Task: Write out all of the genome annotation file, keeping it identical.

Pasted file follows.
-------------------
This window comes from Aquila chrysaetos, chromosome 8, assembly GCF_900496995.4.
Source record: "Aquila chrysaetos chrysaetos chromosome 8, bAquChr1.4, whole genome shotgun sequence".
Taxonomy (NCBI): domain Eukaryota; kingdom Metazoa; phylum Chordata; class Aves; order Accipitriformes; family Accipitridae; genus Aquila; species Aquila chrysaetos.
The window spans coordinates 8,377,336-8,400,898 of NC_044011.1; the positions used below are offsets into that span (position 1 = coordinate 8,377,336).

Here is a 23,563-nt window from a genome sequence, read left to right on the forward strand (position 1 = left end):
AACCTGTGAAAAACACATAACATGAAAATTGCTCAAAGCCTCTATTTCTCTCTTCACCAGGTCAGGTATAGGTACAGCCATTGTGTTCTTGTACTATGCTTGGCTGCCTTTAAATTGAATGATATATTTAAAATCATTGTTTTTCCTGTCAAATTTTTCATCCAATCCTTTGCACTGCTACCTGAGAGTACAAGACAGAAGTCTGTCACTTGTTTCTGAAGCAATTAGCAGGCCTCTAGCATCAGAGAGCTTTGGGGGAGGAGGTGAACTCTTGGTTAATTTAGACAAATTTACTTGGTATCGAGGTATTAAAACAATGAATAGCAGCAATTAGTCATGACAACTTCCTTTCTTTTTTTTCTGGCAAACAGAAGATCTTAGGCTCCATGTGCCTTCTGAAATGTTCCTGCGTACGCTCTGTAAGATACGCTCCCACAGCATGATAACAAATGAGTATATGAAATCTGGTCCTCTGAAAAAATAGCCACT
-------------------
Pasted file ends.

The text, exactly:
This window comes from Aquila chrysaetos, chromosome 8, assembly GCF_900496995.4.
Source record: "Aquila chrysaetos chrysaetos chromosome 8, bAquChr1.4, whole genome shotgun sequence".
Taxonomy (NCBI): domain Eukaryota; kingdom Metazoa; phylum Chordata; class Aves; order Accipitriformes; family Accipitridae; genus Aquila; species Aquila chrysaetos.
The window spans coordinates 8,377,336-8,400,898 of NC_044011.1; the positions used below are offsets into that span (position 1 = coordinate 8,377,336).

Here is a 23,563-nt window from a genome sequence, read left to right on the forward strand (position 1 = left end):
AACCTGTGAAAAACACATAACATGAAAATTGCTCAAAGCCTCTATTTCTCTCTTCACCAGGTCAGGTATAGGTACAGCCATTGTGTTCTTGTACTATGCTTGGCTGCCTTTAAATTGAATGATATATTTAAAATCATTGTTTTTCCTGTCAAATTTTTCATCCAATCCTTTGCACTGCTACCTGAGAGTACAAGACAGAAGTCTGTCACTTGTTTCTGAAGCAATTAGCAGGCCTCTAGCATCAGAGAGCTTTGGGGGAGGAGGTGAACTCTTGGTTAATTTAGACAAATTTACTTGGTATCGAGGTATTAAAACAATGAATAGCAGCAATTAGTCATGACAACTTCCTTTCTTTTTTTTCTGGCAAACAGAAGATCTTAGGCTCCATGTGCCTTCTGAAATGTTCCTGCGTACGCTCTGTAAGATACGCTCCCACAGCATGATAACAAATGAGTATATGAAATCTGGTCCTCTGAAAAAATAGCCACT